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BibTeX
@online{Stutz_arXiv1910.06259, TITLE = {Confidence-Calibrated Adversarial Training and Detection: More Robust Models Generalizing Beyond the Attack Used During Training}, AUTHOR = {Stutz, David and Hein, Matthias and Schiele, Bernt}, LANGUAGE = {eng}, URL = {http://arxiv.org/abs/1910.06259}, EPRINT = {1910.06259}, EPRINTTYPE = {arXiv}, YEAR = {2019}, ABSTRACT = {Adversarial training is the standard to train models robust against<br>adversarial examples. However, especially for complex datasets, adversarial<br>training incurs a significant loss in accuracy and is known to generalize<br>poorly to stronger attacks, e.g., larger perturbations or other threat models.<br>In this paper, we introduce confidence-calibrated adversarial training (CCAT)<br>where the key idea is to enforce that the confidence on adversarial examples<br>decays with their distance to the attacked examples. We show that CCAT<br>preserves better the accuracy of normal training while robustness against<br>adversarial examples is achieved via confidence thresholding, i.e., detecting<br>adversarial examples based on their confidence. Most importantly, in strong<br>contrast to adversarial training, the robustness of CCAT generalizes to larger<br>perturbations and other threat models, not encountered during training. For<br>evaluation, we extend the commonly used robust test error to our detection<br>setting, present an adaptive attack with backtracking and allow the attacker to<br>select, per test example, the worst-case adversarial example from multiple<br>black- and white-box attacks. We present experimental results using $L_\infty$,<br>$L_2$, $L_1$ and $L_0$ attacks on MNIST, SVHN and Cifar10.<br>}, }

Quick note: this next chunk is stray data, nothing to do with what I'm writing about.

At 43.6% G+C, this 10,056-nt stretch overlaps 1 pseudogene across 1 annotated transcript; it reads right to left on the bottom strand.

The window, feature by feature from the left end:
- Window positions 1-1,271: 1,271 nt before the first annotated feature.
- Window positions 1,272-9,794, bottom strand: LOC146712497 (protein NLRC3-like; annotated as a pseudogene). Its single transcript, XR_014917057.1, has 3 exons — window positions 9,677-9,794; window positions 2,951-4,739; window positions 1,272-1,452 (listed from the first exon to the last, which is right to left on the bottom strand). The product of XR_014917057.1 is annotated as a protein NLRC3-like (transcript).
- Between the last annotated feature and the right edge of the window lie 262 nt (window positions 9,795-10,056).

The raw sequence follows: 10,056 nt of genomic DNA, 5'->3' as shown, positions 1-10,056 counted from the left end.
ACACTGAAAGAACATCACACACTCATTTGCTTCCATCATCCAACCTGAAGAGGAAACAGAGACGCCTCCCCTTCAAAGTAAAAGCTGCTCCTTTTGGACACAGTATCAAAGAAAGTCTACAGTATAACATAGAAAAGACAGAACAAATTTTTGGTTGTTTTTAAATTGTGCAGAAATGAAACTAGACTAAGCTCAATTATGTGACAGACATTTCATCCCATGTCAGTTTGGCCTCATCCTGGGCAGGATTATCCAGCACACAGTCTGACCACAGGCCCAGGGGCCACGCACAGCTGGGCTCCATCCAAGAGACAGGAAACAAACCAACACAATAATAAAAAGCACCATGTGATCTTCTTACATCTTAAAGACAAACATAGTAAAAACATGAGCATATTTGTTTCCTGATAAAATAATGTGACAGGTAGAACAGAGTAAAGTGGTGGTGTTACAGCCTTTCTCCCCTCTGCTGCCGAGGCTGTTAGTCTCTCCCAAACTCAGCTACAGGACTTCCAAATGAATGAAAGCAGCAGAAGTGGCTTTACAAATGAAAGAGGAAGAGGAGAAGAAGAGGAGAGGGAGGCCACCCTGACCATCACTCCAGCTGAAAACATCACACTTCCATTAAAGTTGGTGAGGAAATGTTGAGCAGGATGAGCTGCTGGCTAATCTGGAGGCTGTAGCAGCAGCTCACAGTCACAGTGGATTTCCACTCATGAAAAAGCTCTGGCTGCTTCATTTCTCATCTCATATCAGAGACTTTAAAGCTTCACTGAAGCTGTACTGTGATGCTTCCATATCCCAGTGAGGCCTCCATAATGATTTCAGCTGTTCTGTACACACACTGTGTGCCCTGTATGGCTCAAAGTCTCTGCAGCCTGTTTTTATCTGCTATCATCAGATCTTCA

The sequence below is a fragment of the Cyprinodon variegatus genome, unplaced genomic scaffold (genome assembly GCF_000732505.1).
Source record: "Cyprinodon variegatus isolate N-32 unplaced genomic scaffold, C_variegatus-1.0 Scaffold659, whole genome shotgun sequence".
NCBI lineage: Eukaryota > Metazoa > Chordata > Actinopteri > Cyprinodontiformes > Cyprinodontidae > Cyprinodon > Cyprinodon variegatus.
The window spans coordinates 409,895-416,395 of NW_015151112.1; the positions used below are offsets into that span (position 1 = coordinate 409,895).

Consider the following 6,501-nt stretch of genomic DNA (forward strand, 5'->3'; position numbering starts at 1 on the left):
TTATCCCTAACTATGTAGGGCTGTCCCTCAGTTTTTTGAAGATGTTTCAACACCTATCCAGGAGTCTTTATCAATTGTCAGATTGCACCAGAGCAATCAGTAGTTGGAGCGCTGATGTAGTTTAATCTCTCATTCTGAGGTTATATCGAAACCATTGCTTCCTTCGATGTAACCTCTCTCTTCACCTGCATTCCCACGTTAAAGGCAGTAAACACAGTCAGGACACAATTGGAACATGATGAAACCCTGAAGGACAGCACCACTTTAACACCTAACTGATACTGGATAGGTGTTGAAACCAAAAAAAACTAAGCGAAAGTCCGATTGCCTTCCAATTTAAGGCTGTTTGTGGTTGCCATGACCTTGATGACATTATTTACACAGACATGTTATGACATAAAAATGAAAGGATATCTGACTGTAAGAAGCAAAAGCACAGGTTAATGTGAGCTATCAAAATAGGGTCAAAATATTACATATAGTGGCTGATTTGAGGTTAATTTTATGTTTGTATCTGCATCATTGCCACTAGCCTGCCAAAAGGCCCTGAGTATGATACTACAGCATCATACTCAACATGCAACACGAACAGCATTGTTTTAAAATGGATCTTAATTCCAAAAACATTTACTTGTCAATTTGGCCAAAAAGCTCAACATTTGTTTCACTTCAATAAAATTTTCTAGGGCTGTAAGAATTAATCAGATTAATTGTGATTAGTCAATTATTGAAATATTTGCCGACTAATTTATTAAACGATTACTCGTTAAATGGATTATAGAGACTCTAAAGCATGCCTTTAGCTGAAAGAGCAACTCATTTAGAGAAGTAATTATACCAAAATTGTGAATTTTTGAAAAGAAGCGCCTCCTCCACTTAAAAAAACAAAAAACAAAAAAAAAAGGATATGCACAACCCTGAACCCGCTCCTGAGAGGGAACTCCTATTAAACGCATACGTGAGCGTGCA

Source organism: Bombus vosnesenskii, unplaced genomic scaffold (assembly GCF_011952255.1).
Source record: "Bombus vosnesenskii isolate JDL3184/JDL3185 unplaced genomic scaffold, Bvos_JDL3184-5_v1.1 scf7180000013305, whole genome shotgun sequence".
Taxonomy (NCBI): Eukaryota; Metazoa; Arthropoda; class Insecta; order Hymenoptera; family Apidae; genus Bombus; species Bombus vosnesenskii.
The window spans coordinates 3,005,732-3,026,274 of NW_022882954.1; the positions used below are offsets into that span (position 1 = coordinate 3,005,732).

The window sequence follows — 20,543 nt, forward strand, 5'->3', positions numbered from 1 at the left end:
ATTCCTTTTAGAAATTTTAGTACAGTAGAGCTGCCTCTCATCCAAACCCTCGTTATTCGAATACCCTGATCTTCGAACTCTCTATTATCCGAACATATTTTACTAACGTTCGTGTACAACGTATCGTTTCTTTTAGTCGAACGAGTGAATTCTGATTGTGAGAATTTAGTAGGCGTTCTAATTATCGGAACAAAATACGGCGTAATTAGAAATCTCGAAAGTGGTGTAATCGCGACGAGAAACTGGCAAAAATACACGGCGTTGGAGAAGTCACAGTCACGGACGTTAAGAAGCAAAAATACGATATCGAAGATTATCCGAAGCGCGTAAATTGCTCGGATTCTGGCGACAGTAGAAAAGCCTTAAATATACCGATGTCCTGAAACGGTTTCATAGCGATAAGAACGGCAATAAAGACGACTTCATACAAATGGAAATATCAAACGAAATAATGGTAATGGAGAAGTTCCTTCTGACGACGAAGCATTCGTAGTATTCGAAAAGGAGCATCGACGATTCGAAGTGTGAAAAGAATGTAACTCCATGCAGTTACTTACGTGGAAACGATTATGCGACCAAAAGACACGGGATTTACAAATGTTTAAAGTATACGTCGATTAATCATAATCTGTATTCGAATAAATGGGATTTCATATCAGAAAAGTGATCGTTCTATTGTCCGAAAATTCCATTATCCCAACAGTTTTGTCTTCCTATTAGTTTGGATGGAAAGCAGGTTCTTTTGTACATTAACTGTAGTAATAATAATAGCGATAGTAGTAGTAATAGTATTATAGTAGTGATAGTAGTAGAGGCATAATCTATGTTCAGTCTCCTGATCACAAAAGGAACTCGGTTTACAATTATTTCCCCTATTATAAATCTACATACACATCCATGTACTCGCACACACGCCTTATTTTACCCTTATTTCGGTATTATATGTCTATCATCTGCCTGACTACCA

Endnote